1-hour warning for Japanese M9 earthquake?

December 10, 2011

by John Vidale

 Reports of disturbances foreshadowing earthquakes are common, and have been disproven quickly in nearly all cases.  However, one recent claim by Kosuke Heki survived the review process to appear in the journal Geophysical Research Letters, and even was featured in the linked research spotlight.

At the American Geophysical Union meeting in San Francisco this week, at the end of the highlighted Bowie Lecture, Dr. Heki said it again and gave more details.  Not only the deadly 2011 Tohoku earthquake, but also several other huge earthquakes appear to show more charged particles above the ground in the roughly one hour before the earthquakes struck.  The signal for Japan was claimed to be local to the area of the Japanese earthquake, as indicated in this figure.

  

Another study claimed the ionospheric disturbance is just a solar storm, and it is global rather than local to part of Japan.  And that the signals before most of the other large earthquakes are also solar storms.  Which begs the question of whether solar storms might trigger earthquakes, a possibility considered even more unlikely by scientists.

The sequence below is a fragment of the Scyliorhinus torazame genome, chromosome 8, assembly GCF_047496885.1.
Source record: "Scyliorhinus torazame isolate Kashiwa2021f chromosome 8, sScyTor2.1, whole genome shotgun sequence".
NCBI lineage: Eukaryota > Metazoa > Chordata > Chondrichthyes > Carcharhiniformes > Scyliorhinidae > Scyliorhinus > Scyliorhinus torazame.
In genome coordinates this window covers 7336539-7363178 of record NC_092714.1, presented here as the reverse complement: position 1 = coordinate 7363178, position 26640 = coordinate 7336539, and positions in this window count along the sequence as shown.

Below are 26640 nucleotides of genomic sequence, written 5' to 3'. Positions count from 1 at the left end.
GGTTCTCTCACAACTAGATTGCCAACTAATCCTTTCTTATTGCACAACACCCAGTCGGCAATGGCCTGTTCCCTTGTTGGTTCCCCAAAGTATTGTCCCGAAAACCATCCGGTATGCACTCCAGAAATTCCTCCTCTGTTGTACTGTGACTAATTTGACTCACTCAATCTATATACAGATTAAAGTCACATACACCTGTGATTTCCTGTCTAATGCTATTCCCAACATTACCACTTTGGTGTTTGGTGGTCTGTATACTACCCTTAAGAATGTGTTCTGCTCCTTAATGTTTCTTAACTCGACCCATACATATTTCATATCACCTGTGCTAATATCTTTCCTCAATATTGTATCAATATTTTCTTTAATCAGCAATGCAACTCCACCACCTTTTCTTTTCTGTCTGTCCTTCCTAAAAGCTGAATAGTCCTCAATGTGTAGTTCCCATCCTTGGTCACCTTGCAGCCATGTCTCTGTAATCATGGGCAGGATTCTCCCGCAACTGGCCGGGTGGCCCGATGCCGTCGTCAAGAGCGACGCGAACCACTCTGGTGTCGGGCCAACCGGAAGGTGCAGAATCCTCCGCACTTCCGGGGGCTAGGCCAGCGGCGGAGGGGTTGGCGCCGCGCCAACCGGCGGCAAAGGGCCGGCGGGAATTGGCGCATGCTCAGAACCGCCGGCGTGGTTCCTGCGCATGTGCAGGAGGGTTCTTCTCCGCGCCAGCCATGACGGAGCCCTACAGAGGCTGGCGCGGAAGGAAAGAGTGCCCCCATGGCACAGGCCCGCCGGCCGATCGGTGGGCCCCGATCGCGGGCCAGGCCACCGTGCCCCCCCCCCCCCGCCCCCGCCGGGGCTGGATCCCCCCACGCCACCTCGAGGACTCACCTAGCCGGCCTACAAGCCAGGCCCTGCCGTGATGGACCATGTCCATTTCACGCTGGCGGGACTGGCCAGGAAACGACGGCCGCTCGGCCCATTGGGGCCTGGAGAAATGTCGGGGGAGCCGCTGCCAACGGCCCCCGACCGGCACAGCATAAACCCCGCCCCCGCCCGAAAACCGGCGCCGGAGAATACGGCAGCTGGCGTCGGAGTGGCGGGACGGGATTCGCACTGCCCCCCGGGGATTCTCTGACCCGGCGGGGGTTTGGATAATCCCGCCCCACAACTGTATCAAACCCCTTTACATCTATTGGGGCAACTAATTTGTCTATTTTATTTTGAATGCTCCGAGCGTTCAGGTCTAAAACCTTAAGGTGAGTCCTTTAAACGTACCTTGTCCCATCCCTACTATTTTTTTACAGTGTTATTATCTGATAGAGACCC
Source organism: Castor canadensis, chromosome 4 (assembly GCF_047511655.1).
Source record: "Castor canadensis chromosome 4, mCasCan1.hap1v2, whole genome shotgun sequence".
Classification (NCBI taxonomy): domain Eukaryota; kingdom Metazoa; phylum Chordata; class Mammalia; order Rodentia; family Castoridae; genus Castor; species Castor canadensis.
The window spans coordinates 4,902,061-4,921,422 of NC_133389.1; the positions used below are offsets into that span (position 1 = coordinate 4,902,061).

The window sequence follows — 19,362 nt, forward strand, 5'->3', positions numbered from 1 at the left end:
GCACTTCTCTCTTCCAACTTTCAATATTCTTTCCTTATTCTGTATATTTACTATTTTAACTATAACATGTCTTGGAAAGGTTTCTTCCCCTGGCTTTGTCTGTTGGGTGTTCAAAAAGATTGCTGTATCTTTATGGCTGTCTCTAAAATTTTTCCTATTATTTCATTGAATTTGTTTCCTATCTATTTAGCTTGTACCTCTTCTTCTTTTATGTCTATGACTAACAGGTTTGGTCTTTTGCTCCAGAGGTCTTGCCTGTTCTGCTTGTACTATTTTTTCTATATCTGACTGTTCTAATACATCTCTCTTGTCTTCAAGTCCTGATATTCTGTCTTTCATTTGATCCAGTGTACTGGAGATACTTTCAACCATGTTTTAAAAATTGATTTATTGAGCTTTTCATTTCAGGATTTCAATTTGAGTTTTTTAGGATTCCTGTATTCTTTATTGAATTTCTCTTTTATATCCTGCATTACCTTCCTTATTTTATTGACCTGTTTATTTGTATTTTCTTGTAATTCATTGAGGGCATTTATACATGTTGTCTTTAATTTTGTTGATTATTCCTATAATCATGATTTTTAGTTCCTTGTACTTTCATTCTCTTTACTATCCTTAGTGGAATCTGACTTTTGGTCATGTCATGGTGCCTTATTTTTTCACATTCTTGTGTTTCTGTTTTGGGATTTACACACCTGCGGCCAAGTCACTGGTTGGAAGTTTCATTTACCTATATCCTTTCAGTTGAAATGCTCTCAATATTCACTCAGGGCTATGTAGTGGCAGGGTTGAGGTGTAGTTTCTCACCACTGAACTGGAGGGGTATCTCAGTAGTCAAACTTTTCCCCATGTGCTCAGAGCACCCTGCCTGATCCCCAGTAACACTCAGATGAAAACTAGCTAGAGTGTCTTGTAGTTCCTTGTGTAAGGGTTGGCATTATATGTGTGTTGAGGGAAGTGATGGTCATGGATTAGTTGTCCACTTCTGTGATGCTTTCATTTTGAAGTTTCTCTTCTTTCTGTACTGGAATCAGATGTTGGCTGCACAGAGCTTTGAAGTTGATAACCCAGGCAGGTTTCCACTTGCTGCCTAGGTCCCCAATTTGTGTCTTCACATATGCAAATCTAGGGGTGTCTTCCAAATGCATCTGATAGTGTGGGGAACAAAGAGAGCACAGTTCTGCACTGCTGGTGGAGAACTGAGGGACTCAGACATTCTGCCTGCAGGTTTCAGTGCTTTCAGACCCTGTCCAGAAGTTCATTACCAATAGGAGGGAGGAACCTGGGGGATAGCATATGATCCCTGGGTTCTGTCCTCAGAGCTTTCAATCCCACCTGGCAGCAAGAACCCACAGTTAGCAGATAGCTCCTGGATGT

How such a precursor might be generated is not known except in outlandish theories, and most scientists remain skeptical that the signal is real.  However, the claim is specific and testable, so there is on the table a serious idea from a serious scientist for once in earthquake prediction.

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